Smith is a big boy at 6’6″ 330 lbs. That kind of size certainly limits lateral quickness but when you can bolster your offensive line with a player who allowed one sack in 664 snaps in 2020, you do it.

The Draft Network’s Joe Marino compares Smith to Larry Warford coming out of college in 2013.

3rd round: Jabril Cox – LB – LSU

I know, I know: “ANOTHER 3RD ROUND LB?”

But Jabril Cox is no Davion Taylor.

Cox has some inconsistencies in tackling (typical for Eagles players) but he has very good coverage skills. New defensive coordinator Jonathan Gannon knows just how valuable linebackers are. May I remind you of Darius Leonard’s existence?

Cox’s 6’4″ frame would be a huge addition to the defense and slide right in at MIKE and allow Singleton the freedom to roam at WILL and “see ball, get ball”.

5th round: Jaret Patterson – RB – Buffalo

The Eagles currently have three running backs under contract in 2021 that played a combined 633 offensive snaps last season, and Miles Sanders accounts for 601 of them.

Jason Huntley and Elijah Holyfield remain as the holdovers as Boston Scott and Corey Clement will be free agents. The Eagles need more production and depth from the running back position.

Enter Patterson. The 5’9″ 195 lbs back may not look like much stature wise, but he showed he’s one of the best running backs in the country.

Against Kent State in November, Patterson ran for 409 yards and 8 touchdowns. He finished Buffalo’s six-game schedule with 1,072 yards on 141 carries, an astounding 7.6 yards per carry.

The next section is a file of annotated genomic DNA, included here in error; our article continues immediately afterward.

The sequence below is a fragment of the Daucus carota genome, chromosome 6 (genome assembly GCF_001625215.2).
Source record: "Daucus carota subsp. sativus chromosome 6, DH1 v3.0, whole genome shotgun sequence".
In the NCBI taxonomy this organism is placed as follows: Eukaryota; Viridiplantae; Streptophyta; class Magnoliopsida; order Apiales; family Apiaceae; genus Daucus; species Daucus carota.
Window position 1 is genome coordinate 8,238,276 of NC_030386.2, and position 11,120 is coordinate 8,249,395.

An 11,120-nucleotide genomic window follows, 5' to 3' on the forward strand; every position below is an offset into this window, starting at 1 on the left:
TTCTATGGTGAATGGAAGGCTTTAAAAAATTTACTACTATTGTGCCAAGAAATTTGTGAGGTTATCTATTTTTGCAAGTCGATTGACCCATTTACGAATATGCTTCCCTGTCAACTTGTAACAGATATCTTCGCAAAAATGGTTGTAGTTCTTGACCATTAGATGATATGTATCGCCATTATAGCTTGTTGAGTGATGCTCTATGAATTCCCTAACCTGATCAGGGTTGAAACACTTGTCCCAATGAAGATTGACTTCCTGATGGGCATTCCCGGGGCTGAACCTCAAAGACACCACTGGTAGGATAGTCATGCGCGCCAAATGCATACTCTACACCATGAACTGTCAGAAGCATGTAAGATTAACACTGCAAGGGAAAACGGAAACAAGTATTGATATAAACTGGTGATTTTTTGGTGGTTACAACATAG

While Buffalo didn’t use him much in the passing game, he could be a weapon in that aspect as well.

If the Eagles move on from Scott, Patterson would fill his role nicely.

5th round (from Dallas): Ambry Thomas – CB – Michigan

The Eagles have huge cornerback needs, which may make you question why I haven’t targeted one yet.

New defensive coordinator Jonathan Gannon seems to be the magician behind Xavier Rhodes’ play, which makes it likely Rhodes follows him to Philadelphia. (WiTh WhAt MoNeY).

With that assumption, and a healthy Avonte Maddox going back to the slot where he belongs, I don’t see the major need at the position. The team will still have Craig James to develop as well.

Ambry Thomas isn’t the biggest corner out there (6’0 185 lbs) but he is fast. Projected to run in the high 4.3s at whatever workout he does, Thomas showed in 2019 that he can keep up with fast receivers.

I mention 2019 because he opted out of the 2020 season to focus on the draft. He does get a little handsy, but that’s coachable. A year away from football may make teams weary on him, but the Eagles could find a steal in Thomas this late in the draft.

6th round: Divine Deablo – S/LB – Virginia Tech